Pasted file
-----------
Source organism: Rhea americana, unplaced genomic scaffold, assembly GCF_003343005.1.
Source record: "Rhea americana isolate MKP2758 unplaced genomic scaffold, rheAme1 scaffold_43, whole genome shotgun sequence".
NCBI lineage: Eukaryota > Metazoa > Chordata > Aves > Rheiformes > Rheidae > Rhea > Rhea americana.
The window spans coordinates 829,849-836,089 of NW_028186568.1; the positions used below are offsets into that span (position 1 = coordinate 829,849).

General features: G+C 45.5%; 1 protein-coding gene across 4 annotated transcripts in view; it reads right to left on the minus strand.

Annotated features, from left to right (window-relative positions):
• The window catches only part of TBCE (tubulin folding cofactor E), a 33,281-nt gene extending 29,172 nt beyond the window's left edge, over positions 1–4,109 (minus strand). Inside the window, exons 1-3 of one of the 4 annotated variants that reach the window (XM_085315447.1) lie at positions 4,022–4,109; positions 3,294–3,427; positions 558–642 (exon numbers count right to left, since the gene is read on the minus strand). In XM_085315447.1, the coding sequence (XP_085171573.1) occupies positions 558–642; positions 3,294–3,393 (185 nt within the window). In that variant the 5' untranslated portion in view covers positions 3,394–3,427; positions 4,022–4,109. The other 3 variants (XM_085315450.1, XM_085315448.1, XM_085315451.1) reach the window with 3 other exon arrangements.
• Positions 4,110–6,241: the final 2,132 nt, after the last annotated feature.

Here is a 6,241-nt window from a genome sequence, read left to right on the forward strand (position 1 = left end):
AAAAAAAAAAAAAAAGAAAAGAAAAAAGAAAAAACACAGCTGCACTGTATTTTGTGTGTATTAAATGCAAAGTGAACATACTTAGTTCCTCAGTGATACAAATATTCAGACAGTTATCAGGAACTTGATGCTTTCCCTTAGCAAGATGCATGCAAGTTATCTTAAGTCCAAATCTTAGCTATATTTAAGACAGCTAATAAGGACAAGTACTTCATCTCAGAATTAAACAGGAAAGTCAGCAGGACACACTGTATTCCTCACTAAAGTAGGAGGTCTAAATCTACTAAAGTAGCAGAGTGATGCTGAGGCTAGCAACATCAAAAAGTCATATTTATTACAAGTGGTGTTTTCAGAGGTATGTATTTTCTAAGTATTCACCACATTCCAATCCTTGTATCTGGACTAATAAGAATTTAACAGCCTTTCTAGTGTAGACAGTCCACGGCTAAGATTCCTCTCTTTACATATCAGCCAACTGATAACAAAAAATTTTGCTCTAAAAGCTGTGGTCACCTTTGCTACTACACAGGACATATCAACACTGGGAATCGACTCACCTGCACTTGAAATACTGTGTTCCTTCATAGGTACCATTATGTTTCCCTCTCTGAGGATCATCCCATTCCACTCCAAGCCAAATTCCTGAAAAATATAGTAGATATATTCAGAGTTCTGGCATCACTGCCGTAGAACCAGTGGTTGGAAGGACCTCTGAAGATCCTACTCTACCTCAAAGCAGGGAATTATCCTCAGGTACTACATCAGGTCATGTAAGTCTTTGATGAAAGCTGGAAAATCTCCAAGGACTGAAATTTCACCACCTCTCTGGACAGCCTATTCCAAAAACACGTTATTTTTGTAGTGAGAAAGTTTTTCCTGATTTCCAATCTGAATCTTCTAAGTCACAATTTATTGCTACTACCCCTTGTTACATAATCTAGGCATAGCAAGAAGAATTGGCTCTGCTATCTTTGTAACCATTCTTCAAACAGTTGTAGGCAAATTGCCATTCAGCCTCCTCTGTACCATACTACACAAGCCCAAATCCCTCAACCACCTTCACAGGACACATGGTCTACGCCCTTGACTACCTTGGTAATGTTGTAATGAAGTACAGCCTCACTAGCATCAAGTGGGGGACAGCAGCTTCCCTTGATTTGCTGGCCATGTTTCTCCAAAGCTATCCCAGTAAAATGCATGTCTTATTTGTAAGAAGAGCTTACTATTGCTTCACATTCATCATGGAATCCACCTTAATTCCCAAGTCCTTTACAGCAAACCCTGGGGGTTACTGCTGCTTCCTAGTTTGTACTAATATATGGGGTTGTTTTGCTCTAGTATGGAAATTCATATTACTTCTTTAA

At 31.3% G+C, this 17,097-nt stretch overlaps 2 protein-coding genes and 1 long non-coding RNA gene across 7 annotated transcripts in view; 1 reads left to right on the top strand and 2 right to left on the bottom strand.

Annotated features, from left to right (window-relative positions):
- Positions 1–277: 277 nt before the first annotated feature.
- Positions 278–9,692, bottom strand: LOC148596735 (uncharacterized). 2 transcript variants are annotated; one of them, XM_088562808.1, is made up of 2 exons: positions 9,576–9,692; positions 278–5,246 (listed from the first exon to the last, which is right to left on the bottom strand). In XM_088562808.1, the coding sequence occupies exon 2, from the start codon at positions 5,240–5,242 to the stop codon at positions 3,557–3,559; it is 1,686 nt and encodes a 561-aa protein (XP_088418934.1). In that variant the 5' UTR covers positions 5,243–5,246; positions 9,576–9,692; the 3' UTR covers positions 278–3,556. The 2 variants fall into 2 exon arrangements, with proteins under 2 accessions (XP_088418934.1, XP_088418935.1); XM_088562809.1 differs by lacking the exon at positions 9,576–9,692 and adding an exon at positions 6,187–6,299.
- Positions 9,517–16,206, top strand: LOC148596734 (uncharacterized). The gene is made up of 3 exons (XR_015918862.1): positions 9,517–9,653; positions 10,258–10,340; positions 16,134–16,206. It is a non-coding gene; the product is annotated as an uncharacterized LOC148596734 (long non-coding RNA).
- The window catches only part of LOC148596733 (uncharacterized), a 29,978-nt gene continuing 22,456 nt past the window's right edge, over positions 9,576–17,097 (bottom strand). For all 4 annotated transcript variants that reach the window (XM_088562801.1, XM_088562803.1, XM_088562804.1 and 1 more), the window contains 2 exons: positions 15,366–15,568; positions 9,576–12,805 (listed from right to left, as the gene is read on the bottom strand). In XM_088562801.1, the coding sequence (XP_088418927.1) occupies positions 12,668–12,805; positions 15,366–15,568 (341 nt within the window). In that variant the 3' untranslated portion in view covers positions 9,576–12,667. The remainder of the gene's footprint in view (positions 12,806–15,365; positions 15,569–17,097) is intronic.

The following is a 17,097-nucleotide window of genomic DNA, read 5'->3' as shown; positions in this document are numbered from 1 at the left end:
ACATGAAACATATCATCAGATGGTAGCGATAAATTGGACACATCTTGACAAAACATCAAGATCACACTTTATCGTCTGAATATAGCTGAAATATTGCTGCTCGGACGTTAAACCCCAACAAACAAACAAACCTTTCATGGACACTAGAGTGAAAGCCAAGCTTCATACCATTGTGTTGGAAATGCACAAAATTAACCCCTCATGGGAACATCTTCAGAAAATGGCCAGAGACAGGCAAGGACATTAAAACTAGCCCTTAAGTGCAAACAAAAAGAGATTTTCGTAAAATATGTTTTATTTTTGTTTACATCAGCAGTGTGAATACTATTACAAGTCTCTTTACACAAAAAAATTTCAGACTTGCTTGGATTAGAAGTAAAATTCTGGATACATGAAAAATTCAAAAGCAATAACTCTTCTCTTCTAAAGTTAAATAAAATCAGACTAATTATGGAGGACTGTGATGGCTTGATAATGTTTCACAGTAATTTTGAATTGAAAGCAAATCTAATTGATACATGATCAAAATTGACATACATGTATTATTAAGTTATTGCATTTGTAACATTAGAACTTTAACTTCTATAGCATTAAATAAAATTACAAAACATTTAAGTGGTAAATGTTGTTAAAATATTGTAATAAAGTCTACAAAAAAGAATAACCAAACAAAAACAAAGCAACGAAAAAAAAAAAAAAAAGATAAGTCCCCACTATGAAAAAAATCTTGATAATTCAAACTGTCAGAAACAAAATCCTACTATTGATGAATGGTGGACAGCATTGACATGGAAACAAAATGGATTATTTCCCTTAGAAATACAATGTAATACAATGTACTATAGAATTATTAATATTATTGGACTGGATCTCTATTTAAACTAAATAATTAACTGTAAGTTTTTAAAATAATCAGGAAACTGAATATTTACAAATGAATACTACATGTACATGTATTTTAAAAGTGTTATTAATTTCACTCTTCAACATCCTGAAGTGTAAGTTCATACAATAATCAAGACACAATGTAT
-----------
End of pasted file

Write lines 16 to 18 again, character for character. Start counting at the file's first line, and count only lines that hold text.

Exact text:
- The window catches only part of LOC148596733 (uncharacterized), a 29,978-nt gene continuing 22,456 nt past the window's right edge, over positions 9,576–17,097 (bottom strand). For all 4 annotated transcript variants that reach the window (XM_088562801.1, XM_088562803.1, XM_088562804.1 and 1 more), the window contains 2 exons: positions 15,366–15,568; positions 9,576–12,805 (listed from right to left, as the gene is read on the bottom strand). In XM_088562801.1, the coding sequence (XP_088418927.1) occupies positions 12,668–12,805; positions 15,366–15,568 (341 nt within the window). In that variant the 3' untranslated portion in view covers positions 9,576–12,667. The remainder of the gene's footprint in view (positions 12,806–15,365; positions 15,569–17,097) is intronic.

The following is a 17,097-nucleotide window of genomic DNA, read 5'->3' as shown; positions in this document are numbered from 1 at the left end:
ACATGAAACATATCATCAGATGGTAGCGATAAATTGGACACATCTTGACAAAACATCAAGATCACACTTTATCGTCTGAATATAGCTGAAATATTGCTGCTCGGACGTTAAACCCCAACAAACAAACAAACCTTTCATGGACACTAGAGTGAAAGCCAAGCTTCATACCATTGTGTTGGAAATGCACAAAATTAACCCCTCATGGGAACATCTTCAGAAAATGGCCAGAGACAGGCAAGGACATTAAAACTAGCCCTTAAGTGCAAACAAAAAGAGATTTTCGTAAAATATGTTTTATTTTTGTTTACATCAGCAGTGTGAATACTATTACAAGTCTCTTTACACAAAAAAATTTCAGACTTGCTTGGATTAGAAGTAAAATTCTGGATACATGAAAAATTCAAAAGCAATAACTCTTCTCTTCTAAAGTTAAATAAAATCAGACTAATTATGGAGGACTGTGATGGCTTGATAATGTTTCACAGTAATTTTGAATTGAAAGCAAATCTAATTGATACATGATCAAAATTGACATACATGTATTATTAAGTTATTGCATTTGTAACATTAGAACTTTAACTTCTATAGCATTAAATAAAATTACAAAACATTTAAGTGGTAAATGTTGTTAAAATATTGTAATAAAGTCTACAAAAAAGAATAACCAAACAAAAACAAAGCAACGAAAAAAAAAAAAAAAAGATAAGTCCCCACTATGAAAAAAATCTTGATAATTCAAACTGTCAGAAACAAAATCCTACTATTGATGAATGGTGGACAGCATTGACATGGAAACAAAATGGATTATTTCCCTTAGAAATACAATGTAATACAATGTACTATAGAATTATTAATATTATTGGACTGGATCTCTATTTAAACTAAATAATTAACTGTAAGTTTTTAAAATAATCAGGAAACTGAATATTTACAAATGAATACTACATGTACATGTATTTTAAAAGTGTTATTAATTTCACTCTTCAACATCCTGAAGTGTAAGTTCATACAATAATCAAGACACAATGTAT